Atlanta MC and mixtape machine, Future, headlined Rageville Fest last night at the Bomb Factory and the come out could not have been any less of our expectations. With two No.1 albums this year, the rebranding of the MC as Trap music’s realest rapper, there was no room to doubt the sold out show. Dallas, just like anywhere else in the country, the streets are itching for the new Future. After the fame, the public engagement, and break ups. Future’s music seemed to have been influenced by one too many outside producers and collaborators who lined up to work with the new face of trap music. As the world got to know Future and we got some great bangers, for which we are grateful for, The streets felt like they were losing their guy, the one rapper who could really lay it down the way the streets know how to. ‘Where yah at’ and DS2 weren’t really anything too innovative production wise, yet it was transcendent. It felt like an open letter to the streets. An ode to Drake’s motto ‘No New Friends’, recognizing the streets and ditching the opportunistic record labels and fame chasers. Follow that with ‘What a time to be alive’, a collaborative mixtape with Drake only a couple months apart. This is not just a convenient strategic move from both artists, its a movement and its moving fast. A movement that embraces the root of it all, the voice of a community who strikes for success in unconventional ways spoken by the hustlers and the urban visionaries who have actually done it. Dallas itched for Future and Rageville brought the opportunity for Texas to see him do his thing on stage.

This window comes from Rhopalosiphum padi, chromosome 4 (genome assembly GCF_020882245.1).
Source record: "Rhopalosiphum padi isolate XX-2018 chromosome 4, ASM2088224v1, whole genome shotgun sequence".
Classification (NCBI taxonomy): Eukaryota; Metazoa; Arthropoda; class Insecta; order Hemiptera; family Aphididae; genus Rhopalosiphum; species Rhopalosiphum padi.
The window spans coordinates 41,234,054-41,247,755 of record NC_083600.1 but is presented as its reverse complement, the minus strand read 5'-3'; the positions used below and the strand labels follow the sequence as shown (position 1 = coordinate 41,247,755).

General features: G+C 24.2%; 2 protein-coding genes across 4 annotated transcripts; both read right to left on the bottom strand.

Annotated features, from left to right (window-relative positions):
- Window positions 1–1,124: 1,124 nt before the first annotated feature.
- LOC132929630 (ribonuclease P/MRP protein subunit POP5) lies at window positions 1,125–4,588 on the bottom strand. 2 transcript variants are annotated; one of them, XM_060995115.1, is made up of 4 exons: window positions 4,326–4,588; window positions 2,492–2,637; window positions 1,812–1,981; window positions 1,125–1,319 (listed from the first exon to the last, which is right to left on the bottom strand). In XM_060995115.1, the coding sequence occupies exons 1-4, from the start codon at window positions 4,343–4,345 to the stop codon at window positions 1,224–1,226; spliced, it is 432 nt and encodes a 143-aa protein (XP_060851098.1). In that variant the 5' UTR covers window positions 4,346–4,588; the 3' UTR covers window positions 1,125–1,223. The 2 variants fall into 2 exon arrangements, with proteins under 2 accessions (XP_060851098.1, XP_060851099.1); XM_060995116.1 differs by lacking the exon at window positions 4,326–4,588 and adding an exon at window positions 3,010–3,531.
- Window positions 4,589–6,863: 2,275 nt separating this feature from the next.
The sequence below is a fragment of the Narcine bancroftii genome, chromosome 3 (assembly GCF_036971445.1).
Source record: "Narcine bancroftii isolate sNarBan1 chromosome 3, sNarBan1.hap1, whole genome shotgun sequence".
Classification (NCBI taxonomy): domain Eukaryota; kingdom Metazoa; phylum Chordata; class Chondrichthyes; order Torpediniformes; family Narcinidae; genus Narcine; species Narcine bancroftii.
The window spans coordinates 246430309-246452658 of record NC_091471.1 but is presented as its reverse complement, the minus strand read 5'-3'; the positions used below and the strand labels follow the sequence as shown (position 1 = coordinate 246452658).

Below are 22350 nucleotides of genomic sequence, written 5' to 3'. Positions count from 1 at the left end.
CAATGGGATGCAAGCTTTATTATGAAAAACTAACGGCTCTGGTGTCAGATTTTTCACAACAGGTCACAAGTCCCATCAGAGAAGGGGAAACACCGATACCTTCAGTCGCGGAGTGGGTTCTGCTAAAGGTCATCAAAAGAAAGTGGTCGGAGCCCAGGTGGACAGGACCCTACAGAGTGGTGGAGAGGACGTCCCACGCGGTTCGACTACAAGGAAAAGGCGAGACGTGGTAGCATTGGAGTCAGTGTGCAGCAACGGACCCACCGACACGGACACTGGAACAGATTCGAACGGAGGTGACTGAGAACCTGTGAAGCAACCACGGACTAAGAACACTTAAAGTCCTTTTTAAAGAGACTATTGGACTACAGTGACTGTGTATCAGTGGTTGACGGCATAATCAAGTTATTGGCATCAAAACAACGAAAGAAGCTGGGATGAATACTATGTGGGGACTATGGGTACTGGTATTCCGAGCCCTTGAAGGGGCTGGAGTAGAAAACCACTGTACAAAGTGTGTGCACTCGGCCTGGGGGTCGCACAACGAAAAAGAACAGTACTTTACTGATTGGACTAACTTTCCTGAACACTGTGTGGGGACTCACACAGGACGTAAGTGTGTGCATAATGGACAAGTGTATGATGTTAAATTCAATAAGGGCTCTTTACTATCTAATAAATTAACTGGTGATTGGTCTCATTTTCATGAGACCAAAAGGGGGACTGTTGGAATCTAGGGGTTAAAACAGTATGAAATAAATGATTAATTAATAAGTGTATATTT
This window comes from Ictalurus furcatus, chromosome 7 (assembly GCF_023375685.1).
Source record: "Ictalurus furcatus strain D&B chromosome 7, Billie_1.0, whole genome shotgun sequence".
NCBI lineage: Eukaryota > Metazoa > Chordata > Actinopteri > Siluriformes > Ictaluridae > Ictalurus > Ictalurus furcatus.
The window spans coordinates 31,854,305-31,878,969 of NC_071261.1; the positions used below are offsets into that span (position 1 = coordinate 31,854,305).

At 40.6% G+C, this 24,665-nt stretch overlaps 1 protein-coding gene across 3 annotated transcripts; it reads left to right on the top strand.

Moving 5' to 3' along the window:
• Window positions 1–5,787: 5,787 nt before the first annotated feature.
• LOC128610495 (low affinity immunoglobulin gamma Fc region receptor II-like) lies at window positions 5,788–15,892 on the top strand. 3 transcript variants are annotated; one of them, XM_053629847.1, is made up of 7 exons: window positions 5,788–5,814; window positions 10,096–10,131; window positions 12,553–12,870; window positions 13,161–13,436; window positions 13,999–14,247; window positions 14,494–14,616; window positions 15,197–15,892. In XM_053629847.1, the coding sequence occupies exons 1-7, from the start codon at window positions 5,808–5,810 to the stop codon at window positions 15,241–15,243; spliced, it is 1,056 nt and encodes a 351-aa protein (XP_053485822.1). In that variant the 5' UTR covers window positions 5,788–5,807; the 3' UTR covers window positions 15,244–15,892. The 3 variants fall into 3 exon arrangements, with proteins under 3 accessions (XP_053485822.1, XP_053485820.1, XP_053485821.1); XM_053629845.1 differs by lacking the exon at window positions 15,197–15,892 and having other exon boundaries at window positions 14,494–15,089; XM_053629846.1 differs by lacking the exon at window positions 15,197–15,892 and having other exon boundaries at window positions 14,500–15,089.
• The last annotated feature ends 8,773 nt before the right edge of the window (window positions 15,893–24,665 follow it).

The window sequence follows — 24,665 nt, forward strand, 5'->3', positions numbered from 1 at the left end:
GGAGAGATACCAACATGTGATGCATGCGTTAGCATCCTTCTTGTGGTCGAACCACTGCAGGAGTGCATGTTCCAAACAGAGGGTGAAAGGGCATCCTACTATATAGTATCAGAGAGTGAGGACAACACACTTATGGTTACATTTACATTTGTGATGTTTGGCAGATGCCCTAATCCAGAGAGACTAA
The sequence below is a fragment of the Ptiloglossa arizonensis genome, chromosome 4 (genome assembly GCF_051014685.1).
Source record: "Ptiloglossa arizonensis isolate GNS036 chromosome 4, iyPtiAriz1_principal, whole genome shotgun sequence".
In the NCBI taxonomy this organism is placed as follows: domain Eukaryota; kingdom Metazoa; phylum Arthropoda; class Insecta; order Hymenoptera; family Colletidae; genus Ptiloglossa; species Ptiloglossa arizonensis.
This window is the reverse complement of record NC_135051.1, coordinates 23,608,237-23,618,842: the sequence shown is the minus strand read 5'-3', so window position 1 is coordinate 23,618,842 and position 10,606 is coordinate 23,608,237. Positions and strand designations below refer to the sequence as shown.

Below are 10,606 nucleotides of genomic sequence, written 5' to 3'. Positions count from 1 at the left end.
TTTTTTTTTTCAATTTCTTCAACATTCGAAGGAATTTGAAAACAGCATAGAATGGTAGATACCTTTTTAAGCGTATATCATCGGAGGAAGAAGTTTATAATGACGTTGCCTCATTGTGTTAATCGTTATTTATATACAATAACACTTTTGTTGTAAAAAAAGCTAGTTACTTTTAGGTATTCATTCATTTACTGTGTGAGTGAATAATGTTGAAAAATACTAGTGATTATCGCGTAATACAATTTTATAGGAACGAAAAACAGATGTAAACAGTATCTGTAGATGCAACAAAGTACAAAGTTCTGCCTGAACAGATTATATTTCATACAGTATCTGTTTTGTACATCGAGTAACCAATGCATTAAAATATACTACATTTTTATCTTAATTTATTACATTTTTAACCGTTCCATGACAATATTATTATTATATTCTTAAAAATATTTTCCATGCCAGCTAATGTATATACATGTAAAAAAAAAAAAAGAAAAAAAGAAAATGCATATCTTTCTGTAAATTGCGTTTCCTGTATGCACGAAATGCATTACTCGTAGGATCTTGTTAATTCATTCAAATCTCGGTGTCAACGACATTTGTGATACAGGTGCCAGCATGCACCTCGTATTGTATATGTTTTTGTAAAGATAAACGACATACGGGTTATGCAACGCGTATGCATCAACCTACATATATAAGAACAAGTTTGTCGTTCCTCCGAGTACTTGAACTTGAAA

Rageville turned out to be one of the best we’ve seen in the area all year long. Other concept one-day festivals around suchas Fools Gold, JMBLYA and Mad Decent shoot for the youthful markets. Rageville felt more dedicated for the mature and experienced ragers. The ones who could comfortably get messed up in public and keep themselves together, the ones who actually cared about the music. Given that the event was indoors, in one of the most exclusive venues in town, and the average age gap was late 20’s, it felt like the grown up and stylish way to turn up.
Keith Ape was when the party really started. The Korean rapper who made a name for himself through the internet with ‘It G Ma’, which could well have been the song of the night. From the balcony, I could see the crowd rapidly approach the dancefloor to act a fool when it came on. Most in confusion, not knowing that Keith Ape is the mastermind behind the catchy song, others ‘the knowingly’ who were just arriving in time to catch such early set. But the internet star delivered a very consistent set that wasn’t overshadowed by the song. He was filled with freakish amounts of high energy, did lots of hair flipping, jumping,and stumping. Although a short set, it was definitely enough to make an impression.
Following Keith Ape was AraabMusik, and he came in strong. Showcasing production styles that were very appropriate for the event, some Moombathon, some trap. It was heavy set with the right balance of Hip-hop samples of current hits and old school anthems. The set was full of build ups and experimental tricks that kept the crowd interested and allowed the dancing kweens to finally show up some moves. It was truly the best Dj set of the night.
After we got tired of trying to chase shots of the Dj’s who were 1o’ft raised from the ground, we turned our attention the masses. After all, it was Halloween weekend and people wanted to show up in their costumes and we found some really wicked looking people out there. Make sure to check out our snapchat feed while it’s up and you will see all of the unique individuals we encountered.
Photos by: Adrian Samano